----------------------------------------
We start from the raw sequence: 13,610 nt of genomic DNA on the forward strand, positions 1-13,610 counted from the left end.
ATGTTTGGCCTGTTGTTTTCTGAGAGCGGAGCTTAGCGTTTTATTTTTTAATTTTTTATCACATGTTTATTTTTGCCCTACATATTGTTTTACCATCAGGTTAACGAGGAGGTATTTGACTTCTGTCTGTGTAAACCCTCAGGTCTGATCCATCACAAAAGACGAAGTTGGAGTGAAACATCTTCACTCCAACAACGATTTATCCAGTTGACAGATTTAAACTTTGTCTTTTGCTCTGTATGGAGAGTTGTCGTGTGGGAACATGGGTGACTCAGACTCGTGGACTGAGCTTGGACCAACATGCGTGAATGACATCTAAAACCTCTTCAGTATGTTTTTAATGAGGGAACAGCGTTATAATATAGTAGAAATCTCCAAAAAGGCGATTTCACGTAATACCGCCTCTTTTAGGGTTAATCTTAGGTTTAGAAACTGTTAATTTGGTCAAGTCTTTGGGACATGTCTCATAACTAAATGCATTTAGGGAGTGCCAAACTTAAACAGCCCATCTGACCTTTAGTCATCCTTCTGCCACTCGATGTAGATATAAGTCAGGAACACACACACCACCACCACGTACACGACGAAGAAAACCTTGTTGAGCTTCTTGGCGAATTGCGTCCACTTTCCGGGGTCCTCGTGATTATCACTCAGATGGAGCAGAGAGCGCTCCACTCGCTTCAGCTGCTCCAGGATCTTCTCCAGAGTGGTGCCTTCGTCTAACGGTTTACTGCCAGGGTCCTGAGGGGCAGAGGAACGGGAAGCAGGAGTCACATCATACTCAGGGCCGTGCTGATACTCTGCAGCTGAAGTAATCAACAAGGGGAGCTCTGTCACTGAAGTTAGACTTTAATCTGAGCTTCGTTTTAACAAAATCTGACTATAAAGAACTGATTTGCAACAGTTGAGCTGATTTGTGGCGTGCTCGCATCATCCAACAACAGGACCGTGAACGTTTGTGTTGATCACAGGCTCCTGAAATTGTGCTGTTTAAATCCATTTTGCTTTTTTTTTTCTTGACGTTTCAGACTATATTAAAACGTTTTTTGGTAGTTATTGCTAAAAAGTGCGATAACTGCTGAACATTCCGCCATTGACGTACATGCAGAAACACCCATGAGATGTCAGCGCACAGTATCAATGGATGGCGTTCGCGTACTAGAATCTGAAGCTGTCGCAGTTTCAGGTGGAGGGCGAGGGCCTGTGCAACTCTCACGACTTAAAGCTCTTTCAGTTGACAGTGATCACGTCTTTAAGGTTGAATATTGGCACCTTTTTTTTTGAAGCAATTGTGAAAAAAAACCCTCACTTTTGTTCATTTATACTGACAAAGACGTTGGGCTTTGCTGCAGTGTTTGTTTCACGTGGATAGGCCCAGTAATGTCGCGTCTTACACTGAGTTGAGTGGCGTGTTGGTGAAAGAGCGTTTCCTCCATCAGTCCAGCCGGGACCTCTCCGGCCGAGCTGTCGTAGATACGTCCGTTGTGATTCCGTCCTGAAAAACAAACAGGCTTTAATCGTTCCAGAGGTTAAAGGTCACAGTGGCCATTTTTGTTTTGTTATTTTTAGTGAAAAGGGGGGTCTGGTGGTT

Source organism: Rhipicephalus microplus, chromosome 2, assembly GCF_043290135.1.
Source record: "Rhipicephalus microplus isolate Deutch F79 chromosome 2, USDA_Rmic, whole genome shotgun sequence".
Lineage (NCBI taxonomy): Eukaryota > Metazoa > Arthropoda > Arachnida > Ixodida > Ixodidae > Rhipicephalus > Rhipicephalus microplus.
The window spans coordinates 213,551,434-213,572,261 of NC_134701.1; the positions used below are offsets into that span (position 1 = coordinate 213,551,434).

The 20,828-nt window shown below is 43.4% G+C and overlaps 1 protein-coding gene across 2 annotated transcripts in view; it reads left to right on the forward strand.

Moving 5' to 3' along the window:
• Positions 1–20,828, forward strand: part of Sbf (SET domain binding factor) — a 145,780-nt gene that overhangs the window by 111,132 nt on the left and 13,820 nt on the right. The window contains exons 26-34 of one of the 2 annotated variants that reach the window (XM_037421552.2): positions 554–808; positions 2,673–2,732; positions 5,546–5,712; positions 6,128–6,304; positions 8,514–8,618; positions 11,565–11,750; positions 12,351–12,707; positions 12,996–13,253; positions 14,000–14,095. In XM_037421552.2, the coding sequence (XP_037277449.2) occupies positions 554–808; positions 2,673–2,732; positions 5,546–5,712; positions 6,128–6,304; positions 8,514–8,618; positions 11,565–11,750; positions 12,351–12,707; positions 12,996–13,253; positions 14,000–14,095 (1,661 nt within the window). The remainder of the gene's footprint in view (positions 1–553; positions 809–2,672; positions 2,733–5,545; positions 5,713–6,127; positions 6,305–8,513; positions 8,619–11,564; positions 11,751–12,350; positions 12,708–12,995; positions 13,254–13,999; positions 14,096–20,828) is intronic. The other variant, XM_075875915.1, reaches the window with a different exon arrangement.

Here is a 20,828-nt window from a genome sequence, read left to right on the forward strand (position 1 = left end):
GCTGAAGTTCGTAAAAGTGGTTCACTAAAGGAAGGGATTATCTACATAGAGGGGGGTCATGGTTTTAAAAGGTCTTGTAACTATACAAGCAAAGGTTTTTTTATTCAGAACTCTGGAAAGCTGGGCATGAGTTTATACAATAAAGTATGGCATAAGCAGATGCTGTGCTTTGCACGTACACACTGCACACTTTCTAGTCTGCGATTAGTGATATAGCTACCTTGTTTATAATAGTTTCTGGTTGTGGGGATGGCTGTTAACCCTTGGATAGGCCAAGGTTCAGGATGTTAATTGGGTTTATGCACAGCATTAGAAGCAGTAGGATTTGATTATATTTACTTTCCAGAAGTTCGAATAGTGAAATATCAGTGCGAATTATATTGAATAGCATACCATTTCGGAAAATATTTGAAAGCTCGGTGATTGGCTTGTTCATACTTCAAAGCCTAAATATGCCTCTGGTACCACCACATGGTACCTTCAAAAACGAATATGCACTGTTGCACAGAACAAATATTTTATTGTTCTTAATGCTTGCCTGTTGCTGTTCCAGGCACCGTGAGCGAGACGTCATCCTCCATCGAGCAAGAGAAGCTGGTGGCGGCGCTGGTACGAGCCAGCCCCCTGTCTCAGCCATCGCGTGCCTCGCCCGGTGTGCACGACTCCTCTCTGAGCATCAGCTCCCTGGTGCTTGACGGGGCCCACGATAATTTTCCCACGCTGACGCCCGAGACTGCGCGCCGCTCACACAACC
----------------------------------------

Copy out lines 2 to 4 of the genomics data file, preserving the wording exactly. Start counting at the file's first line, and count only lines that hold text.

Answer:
ATGTTTGGCCTGTTGTTTTCTGAGAGCGGAGCTTAGCGTTTTATTTTTTAATTTTTTATCACATGTTTATTTTTGCCCTACATATTGTTTTACCATCAGGTTAACGAGGAGGTATTTGACTTCTGTCTGTGTAAACCCTCAGGTCTGATCCATCACAAAAGACGAAGTTGGAGTGAAACATCTTCACTCCAACAACGATTTATCCAGTTGACAGATTTAAACTTTGTCTTTTGCTCTGTATGGAGAGTTGTCGTGTGGGAACATGGGTGACTCAGACTCGTGGACTGAGCTTGGACCAACATGCGTGAATGACATCTAAAACCTCTTCAGTATGTTTTTAATGAGGGAACAGCGTTATAATATAGTAGAAATCTCCAAAAAGGCGATTTCACGTAATACCGCCTCTTTTAGGGTTAATCTTAGGTTTAGAAACTGTTAATTTGGTCAAGTCTTTGGGACATGTCTCATAACTAAATGCATTTAGGGAGTGCCAAACTTAAACAGCCCATCTGACCTTTAGTCATCCTTCTGCCACTCGATGTAGATATAAGTCAGGAACACACACACCACCACCACGTACACGACGAAGAAAACCTTGTTGAGCTTCTTGGCGAATTGCGTCCACTTTCCGGGGTCCTCGTGATTATCACTCAGATGGAGCAGAGAGCGCTCCACTCGCTTCAGCTGCTCCAGGATCTTCTCCAGAGTGGTGCCTTCGTCTAACGGTTTACTGCCAGGGTCCTGAGGGGCAGAGGAACGGGAAGCAGGAGTCACATCATACTCAGGGCCGTGCTGATACTCTGCAGCTGAAGTAATCAACAAGGGGAGCTCTGTCACTGAAGTTAGACTTTAATCTGAGCTTCGTTTTAACAAAATCTGACTATAAAGAACTGATTTGCAACAGTTGAGCTGATTTGTGGCGTGCTCGCATCATCCAACAACAGGACCGTGAACGTTTGTGTTGATCACAGGCTCCTGAAATTGTGCTGTTTAAATCCATTTTGCTTTTTTTTTTCTTGACGTTTCAGACTATATTAAAACGTTTTTTGGTAGTTATTGCTAAAAAGTGCGATAACTGCTGAACATTCCGCCATTGACGTACATGCAGAAACACCCATGAGATGTCAGCGCACAGTATCAATGGATGGCGTTCGCGTACTAGAATCTGAAGCTGTCGCAGTTTCAGGTGGAGGGCGAGGGCCTGTGCAACTCTCACGACTTAAAGCTCTTTCAGTTGACAGTGATCACGTCTTTAAGGTTGAATATTGGCACCTTTTTTTTTGAAGCAATTGTGAAAAAAAACCCTCACTTTTGTTCATTTATACTGACAAAGACGTTGGGCTTTGCTGCAGTGTTTGTTTCACGTGGATAGGCCCAGTAATGTCGCGTCTTACACTGAGTTGAGTGGCGTGTTGGTGAAAGAGCGTTTCCTCCATCAGTCCAGCCGGGACCTCTCCGGCCGAGCTGTCGTAGATACGTCCGTTGTGATTCCGTCCTGAAAAACAAACAGGCTTTAATCGTTCCAGAGGTTAAAGGTCACAGTGGCCATTTTTGTTTTGTTATTTTTAGTGAAAAGGGGGGTCTGGTGGTT

Source organism: Rhipicephalus microplus, chromosome 2, assembly GCF_043290135.1.
Source record: "Rhipicephalus microplus isolate Deutch F79 chromosome 2, USDA_Rmic, whole genome shotgun sequence".